The phrase proved a gift for headline writers. “It was well reported,” agrees Hirst, “but when we got to July, which was very wet, all that deep understanding went out the window.” It’s worth noting, he says, that both the summer and winter forecasts were seasonal, a more inexact process than daily forecasting. Although the organisation has been providing seasonal forecasts for the last five years, says Hirst, “it’s not part of our operational suite.” It is, he says, a “developing science”.
This of course begs the question: why is an experimental, unproven forecasting method being used as the basis for a national press release? “It’s there as a point of interest. We do try to couch it carefully in probabilities. Sadly those probabilities get lost in the headlines.” In any case, adds Hirst, the summer forecast was more or less right. “Objectively, we said ‘warmer than average, drier than average’. The whole of the summer was warmer than average, it was just massively wetter in July than we had anticipated 120 days before.”
It may be of little comfort to anyone who rushed out to buy a barbecue, but making seasonal forecasts in other parts of the world is often much easier. “We got the late onset of the monsoons in India, the number of hurricanes in north America, [and] the heavy rain that led to mudslides in northern Brazil. [The UK is] one of the most difficult areas in the world to forecast,” says Hirst. “We sit on an island against a major continent, up against a massive ocean. The disruption that comes from the patterns in the weather is really quite complex.”
Despite its success as a global forecaster, the Met Office’s long-term forecasting has been severely criticised by rival weather companies and climate change deniers who claim that the organisation is attempting to make a case for global warming by consistently projecting warmer weather. Although this is an accusation it strongly denies, earlier this month the Met Office admitted to BBC News that its annual global mean forecast predicted higher than actual temperatures for nine years out of the last 10.
Does Hirst feel an obligation to make a case for climate change? He says it’s not the Met Office’s job to influence opinion. “We support people making policy on these things, but we don’t design policy.” Hirst says it’s the organisation’s role to “make sure the science is robust, clear and understood. And then people can draw their own conclusions.” But, he adds, “if people are using inappropriate or faulty data we try and correct that.”
Hirst is not above making his own view clear. “When I came to this job, I was sympathetic to the possibility of climate change, but not really understanding of it. Having seen the science displayed to me, and the professional impartiality of the scientists at this organisation, I have no doubts about climate change and of man’s contribution to it, because that’s what the science shows.
“Some people say to me, do you believe in climate change? Climate change is not a religious conviction. It is not a philosophy. It is not a question of metaphysics. It is a geophysical phenomenon that we observe scientifically.”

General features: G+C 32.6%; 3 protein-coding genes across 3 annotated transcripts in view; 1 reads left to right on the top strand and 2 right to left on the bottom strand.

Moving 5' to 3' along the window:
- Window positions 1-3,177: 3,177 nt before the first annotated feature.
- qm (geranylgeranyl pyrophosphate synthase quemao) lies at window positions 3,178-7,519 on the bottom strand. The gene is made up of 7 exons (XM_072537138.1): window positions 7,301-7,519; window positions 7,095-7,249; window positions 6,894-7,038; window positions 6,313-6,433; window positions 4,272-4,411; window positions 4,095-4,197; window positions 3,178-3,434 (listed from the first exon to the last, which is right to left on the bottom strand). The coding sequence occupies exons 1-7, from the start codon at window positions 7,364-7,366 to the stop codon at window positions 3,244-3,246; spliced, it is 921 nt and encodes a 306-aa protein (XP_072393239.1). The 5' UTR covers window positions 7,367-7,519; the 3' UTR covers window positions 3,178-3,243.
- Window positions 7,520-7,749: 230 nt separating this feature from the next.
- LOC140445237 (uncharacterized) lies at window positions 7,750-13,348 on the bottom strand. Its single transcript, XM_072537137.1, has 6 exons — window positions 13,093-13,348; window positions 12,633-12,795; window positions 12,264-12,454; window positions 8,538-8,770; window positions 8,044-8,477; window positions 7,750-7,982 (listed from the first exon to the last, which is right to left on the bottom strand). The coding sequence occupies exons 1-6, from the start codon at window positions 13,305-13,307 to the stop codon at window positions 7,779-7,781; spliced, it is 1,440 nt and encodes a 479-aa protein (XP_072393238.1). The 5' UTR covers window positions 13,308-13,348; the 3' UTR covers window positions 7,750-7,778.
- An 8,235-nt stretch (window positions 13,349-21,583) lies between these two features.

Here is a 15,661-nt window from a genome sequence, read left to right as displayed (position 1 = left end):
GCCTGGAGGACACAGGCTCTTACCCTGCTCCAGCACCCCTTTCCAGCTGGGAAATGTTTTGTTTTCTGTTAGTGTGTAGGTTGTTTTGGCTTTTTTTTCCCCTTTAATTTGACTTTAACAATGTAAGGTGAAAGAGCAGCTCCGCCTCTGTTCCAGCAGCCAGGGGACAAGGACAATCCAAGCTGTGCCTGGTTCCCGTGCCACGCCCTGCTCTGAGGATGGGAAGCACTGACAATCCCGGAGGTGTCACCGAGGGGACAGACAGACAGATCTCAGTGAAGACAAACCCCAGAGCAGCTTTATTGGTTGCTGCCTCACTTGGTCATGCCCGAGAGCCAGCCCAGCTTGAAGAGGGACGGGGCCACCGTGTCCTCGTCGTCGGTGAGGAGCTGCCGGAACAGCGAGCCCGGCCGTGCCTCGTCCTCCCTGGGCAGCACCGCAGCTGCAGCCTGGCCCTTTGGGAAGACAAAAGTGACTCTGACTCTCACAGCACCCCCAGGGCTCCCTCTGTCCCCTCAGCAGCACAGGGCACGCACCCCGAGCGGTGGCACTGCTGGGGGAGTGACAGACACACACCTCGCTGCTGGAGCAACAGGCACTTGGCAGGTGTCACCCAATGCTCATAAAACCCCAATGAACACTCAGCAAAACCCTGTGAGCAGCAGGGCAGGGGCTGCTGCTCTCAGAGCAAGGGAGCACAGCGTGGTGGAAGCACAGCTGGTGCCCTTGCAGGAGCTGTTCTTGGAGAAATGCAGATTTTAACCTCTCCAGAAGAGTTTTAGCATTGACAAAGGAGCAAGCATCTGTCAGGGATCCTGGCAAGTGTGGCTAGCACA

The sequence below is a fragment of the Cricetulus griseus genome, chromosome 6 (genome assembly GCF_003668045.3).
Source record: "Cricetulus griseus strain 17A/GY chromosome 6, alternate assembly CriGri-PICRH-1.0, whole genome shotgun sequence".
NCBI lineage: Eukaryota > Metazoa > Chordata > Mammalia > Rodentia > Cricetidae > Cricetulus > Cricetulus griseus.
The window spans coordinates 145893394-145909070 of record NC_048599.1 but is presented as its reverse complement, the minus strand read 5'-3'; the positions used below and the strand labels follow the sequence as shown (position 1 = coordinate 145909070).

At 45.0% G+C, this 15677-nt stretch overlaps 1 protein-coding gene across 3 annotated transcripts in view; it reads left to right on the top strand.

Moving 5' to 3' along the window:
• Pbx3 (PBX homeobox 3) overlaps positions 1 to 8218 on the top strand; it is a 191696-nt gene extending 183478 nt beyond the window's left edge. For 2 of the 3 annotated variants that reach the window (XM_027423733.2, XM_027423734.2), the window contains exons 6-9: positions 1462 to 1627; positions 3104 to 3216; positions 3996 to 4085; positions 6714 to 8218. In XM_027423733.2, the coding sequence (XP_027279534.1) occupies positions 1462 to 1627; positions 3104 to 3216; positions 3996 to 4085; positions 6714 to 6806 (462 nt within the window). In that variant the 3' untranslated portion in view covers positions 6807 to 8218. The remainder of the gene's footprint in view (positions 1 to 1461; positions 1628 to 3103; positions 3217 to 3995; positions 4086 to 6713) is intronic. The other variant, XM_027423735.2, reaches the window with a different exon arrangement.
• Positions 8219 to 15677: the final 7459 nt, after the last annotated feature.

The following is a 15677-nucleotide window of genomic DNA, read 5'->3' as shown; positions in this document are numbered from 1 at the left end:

The Met Office works closely with the University of East Anglia to record global temperatures, which are used in the reports of the Intergovernmental Panel on Climate Change (IPCC). Although recently leaked emails from the university’s Climate Research Unit seemed to suggest an evidence bias towards climate change, Hirst strongly rejects the accusation that his fellow scientists manipulated the data.
“A scientist has an obligation to be objective and work with high integrity at all times,” he says, adding: “Scientists are human, like everybody else. And they aren’t perfect in their use of language. Somebody hacked in to some personal exchanges. We don’t always, all of us, work on the basis that everything we say or write down is going to be made public and examined in fine detail. Otherwise none of us would say very much to anybody at all.”
Climate change deniers often target the Met Office’s seasonal forecasting as evidence of its inability to accurately predict changes in climate. But they are two separate issues, explains Hirst. Seasonal forecasts predict a specific outcome over the long term, whereas climate is about predicting an average over the long term. “When you move to climate, you’re talking about general weather patterns on a very broad scale. In climate, you are not able to say that in June 2052 the weather will be like this, but you can say over the decade of the 50s it will be broadly this kind if shape. Some people say to me ‘you can’t get the season right so how can you get the climate right’, but it’s a different problem.”
Hirst is keen to highlight the commercial benefits of accurate forecasting. Weather predictions can be used to make operations more efficient and more profitable, he says. “Look at fresh and chilled foods: quite a lot of that demand is influenced by the weather patterns. But not many people make sophisticated use of the forecasts to make them more efficient. What it needs is a bit of investment to establish the correlation between demand and weather patterns.”
But what if retailers stocked up on barbecue items ahead of a rainy summer, or lighter clothing ahead of an unexpected cold snap? “If you are Starbucks and planning your next week’s pattern of purchasing, knowing the next week’s weather is pretty helpful, you don’t need a seasonal forecast. At M&S they have a six-day, two-day and six-hour decision point on their lettuce provision: that’s well within the very accurate [short-term] forecasting parameters.”